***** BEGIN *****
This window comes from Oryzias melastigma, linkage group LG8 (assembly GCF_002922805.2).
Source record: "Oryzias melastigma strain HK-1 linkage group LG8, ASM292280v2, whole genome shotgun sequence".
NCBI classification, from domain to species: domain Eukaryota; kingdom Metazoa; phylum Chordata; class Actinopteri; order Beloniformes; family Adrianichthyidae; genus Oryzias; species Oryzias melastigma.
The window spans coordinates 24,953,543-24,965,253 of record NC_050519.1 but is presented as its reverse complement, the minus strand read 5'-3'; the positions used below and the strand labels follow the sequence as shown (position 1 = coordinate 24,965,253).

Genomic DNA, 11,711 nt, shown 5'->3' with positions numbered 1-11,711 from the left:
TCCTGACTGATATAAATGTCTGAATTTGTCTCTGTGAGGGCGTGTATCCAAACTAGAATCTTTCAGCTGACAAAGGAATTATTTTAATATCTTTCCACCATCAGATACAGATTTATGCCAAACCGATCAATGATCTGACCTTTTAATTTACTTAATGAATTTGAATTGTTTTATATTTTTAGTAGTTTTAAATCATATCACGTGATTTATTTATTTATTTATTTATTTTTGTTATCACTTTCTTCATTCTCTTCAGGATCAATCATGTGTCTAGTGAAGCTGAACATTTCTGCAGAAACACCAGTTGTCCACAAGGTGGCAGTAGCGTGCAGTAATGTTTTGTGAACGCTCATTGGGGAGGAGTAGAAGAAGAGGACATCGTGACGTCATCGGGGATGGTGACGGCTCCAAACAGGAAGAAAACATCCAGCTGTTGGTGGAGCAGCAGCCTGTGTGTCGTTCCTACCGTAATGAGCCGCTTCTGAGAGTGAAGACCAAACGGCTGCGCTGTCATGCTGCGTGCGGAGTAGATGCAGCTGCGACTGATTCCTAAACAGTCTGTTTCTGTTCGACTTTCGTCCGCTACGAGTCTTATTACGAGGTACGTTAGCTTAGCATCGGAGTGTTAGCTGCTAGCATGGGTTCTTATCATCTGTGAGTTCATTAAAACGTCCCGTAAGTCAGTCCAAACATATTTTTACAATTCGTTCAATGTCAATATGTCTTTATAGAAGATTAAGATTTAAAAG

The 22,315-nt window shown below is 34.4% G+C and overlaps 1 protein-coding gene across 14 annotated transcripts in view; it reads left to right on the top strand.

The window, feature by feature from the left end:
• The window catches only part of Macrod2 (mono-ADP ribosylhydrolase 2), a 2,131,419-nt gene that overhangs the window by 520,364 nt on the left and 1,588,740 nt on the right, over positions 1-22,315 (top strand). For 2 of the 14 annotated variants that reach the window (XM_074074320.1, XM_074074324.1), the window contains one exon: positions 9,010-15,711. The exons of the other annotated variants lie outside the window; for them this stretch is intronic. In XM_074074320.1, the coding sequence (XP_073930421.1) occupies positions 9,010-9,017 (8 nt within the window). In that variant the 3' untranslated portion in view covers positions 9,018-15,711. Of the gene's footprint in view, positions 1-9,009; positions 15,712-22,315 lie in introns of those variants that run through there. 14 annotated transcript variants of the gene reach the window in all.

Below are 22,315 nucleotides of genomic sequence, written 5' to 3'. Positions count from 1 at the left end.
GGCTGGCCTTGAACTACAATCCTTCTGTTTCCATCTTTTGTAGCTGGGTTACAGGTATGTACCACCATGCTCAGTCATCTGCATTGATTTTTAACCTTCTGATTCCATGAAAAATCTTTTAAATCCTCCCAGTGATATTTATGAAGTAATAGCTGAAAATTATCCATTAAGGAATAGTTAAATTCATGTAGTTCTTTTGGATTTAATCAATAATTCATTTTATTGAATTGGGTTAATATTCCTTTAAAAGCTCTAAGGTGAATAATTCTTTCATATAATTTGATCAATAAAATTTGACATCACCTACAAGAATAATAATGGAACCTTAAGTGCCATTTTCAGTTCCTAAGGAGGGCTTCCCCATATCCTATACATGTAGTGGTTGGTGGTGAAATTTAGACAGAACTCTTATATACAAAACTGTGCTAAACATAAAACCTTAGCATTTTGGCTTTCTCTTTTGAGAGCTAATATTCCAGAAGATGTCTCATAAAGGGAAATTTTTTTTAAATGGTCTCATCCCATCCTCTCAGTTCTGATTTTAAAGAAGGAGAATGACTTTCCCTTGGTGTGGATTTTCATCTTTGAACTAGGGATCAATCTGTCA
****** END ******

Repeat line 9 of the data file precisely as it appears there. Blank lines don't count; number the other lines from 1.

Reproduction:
• The window catches only part of Macrod2 (mono-ADP ribosylhydrolase 2), a 2,131,419-nt gene that overhangs the window by 520,364 nt on the left and 1,588,740 nt on the right, over positions 1-22,315 (top strand). For 2 of the 14 annotated variants that reach the window (XM_074074320.1, XM_074074324.1), the window contains one exon: positions 9,010-15,711. The exons of the other annotated variants lie outside the window; for them this stretch is intronic. In XM_074074320.1, the coding sequence (XP_073930421.1) occupies positions 9,010-9,017 (8 nt within the window). In that variant the 3' untranslated portion in view covers positions 9,018-15,711. Of the gene's footprint in view, positions 1-9,009; positions 15,712-22,315 lie in introns of those variants that run through there. 14 annotated transcript variants of the gene reach the window in all.